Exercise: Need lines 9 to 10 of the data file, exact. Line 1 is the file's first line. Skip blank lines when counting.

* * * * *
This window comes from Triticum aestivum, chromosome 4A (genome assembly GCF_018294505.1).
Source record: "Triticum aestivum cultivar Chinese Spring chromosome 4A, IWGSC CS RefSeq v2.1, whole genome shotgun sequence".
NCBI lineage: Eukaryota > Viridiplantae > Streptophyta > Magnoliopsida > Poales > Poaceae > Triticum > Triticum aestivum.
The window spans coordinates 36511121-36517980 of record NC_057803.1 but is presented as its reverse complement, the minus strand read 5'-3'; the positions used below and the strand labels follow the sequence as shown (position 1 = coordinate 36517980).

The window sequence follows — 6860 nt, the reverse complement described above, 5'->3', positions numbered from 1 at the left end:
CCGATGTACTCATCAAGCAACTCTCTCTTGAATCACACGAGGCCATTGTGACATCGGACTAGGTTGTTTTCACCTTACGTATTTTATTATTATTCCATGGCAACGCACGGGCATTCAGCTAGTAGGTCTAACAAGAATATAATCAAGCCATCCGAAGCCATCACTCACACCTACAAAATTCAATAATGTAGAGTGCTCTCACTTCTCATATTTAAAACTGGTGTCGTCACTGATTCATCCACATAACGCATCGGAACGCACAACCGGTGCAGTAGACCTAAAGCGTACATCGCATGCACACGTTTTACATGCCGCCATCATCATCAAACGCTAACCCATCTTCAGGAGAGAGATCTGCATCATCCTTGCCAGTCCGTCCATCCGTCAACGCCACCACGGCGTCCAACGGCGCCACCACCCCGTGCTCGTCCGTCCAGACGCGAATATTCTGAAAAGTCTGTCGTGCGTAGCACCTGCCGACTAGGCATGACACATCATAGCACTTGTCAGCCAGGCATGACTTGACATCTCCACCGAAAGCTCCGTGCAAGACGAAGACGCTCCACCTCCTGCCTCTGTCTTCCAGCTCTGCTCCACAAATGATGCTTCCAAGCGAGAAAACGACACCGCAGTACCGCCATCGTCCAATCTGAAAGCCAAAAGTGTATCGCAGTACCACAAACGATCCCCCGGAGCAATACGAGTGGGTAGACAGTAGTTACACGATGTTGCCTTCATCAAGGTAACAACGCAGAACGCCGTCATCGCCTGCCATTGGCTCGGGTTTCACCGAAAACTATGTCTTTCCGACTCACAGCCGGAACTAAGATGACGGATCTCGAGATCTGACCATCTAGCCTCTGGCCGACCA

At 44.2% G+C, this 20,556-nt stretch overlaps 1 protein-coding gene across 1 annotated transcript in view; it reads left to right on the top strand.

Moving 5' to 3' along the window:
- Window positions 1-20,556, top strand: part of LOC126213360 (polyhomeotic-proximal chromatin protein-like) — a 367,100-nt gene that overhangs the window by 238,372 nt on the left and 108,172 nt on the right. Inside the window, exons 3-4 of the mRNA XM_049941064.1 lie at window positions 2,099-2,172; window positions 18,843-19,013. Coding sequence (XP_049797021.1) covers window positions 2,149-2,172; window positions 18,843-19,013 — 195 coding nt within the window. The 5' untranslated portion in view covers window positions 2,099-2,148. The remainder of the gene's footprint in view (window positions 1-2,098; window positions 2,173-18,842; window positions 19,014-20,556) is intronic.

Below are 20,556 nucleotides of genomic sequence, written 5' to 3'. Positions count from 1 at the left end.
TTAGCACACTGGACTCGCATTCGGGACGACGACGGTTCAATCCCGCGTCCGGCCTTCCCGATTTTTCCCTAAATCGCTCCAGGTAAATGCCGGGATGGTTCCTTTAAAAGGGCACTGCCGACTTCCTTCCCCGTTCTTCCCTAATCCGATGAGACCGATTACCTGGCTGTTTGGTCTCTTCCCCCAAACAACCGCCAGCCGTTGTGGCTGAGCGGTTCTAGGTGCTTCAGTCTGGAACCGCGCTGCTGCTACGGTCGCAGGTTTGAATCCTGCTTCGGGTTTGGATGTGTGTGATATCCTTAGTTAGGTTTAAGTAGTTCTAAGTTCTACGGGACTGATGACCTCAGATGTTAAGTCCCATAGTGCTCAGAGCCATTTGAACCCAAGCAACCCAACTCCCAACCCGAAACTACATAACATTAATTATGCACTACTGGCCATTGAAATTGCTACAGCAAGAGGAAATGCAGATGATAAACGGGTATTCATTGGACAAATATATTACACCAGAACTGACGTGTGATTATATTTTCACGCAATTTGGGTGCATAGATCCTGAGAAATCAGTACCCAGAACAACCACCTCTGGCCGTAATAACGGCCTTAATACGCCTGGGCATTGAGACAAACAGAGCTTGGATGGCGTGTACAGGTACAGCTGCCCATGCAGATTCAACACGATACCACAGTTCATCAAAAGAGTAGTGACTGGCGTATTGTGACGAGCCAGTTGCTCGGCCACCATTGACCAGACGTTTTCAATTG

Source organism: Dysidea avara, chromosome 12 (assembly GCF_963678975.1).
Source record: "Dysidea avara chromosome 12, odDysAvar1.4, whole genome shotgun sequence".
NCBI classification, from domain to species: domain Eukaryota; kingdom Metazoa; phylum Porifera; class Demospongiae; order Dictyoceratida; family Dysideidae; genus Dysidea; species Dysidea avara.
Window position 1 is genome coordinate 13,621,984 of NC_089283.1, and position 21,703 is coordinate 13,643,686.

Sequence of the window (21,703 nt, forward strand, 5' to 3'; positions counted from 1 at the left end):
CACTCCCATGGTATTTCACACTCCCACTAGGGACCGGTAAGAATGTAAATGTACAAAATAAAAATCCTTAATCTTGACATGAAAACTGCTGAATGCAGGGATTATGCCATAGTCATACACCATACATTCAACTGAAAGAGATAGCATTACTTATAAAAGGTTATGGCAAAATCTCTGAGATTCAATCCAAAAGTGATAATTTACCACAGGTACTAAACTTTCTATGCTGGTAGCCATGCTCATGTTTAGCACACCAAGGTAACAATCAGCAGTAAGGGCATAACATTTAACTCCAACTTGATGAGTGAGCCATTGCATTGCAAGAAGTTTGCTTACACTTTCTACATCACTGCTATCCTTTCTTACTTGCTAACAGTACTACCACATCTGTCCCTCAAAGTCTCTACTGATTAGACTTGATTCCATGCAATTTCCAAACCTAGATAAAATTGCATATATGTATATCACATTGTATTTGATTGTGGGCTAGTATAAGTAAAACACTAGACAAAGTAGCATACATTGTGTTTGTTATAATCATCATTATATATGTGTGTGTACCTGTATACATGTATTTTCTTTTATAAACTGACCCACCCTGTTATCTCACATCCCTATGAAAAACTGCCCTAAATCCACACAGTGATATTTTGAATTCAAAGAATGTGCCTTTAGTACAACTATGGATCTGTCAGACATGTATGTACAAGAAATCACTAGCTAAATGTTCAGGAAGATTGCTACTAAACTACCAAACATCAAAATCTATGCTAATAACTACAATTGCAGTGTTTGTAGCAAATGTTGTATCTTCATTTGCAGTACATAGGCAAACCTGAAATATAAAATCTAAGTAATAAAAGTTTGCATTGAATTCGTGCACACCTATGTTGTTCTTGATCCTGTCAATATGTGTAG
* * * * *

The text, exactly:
- Window positions 1-20,556, top strand: part of LOC126213360 (polyhomeotic-proximal chromatin protein-like) — a 367,100-nt gene that overhangs the window by 238,372 nt on the left and 108,172 nt on the right. Inside the window, exons 3-4 of the mRNA XM_049941064.1 lie at window positions 2,099-2,172; window positions 18,843-19,013. Coding sequence (XP_049797021.1) covers window positions 2,149-2,172; window positions 18,843-19,013 — 195 coding nt within the window. The 5' untranslated portion in view covers window positions 2,099-2,148. The remainder of the gene's footprint in view (window positions 1-2,098; window positions 2,173-18,842; window positions 19,014-20,556) is intronic.

Below are 20,556 nucleotides of genomic sequence, written 5' to 3'. Positions count from 1 at the left end.